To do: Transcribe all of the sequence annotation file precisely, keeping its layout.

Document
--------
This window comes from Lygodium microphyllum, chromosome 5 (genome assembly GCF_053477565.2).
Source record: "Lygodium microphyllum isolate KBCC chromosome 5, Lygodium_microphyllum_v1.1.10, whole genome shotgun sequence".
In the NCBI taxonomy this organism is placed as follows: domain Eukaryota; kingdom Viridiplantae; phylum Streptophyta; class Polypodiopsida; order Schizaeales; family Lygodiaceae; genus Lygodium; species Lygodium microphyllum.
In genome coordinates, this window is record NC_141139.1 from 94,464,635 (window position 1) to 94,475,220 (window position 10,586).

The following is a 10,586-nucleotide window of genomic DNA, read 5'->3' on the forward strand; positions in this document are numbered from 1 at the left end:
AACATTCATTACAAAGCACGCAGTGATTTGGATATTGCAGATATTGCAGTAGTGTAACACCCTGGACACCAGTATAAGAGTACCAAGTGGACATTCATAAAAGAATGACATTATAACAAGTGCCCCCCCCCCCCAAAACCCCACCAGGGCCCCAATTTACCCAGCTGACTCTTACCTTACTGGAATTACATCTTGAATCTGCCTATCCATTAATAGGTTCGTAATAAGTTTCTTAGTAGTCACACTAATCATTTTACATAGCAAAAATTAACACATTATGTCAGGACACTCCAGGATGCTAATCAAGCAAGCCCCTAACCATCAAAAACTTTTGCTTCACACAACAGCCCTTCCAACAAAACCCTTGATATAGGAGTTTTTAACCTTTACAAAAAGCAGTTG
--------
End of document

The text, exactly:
This window comes from Lygodium microphyllum, chromosome 5 (genome assembly GCF_053477565.2).
Source record: "Lygodium microphyllum isolate KBCC chromosome 5, Lygodium_microphyllum_v1.1.10, whole genome shotgun sequence".
In the NCBI taxonomy this organism is placed as follows: domain Eukaryota; kingdom Viridiplantae; phylum Streptophyta; class Polypodiopsida; order Schizaeales; family Lygodiaceae; genus Lygodium; species Lygodium microphyllum.
In genome coordinates, this window is record NC_141139.1 from 94,464,635 (window position 1) to 94,475,220 (window position 10,586).

The following is a 10,586-nucleotide window of genomic DNA, read 5'->3' on the forward strand; positions in this document are numbered from 1 at the left end:
AACATTCATTACAAAGCACGCAGTGATTTGGATATTGCAGATATTGCAGTAGTGTAACACCCTGGACACCAGTATAAGAGTACCAAGTGGACATTCATAAAAGAATGACATTATAACAAGTGCCCCCCCCCCCCAAAACCCCACCAGGGCCCCAATTTACCCAGCTGACTCTTACCTTACTGGAATTACATCTTGAATCTGCCTATCCATTAATAGGTTCGTAATAAGTTTCTTAGTAGTCACACTAATCATTTTACATAGCAAAAATTAACACATTATGTCAGGACACTCCAGGATGCTAATCAAGCAAGCCCCTAACCATCAAAAACTTTTGCTTCACACAACAGCCCTTCCAACAAAACCCTTGATATAGGAGTTTTTAACCTTTACAAAAAGCAGTTG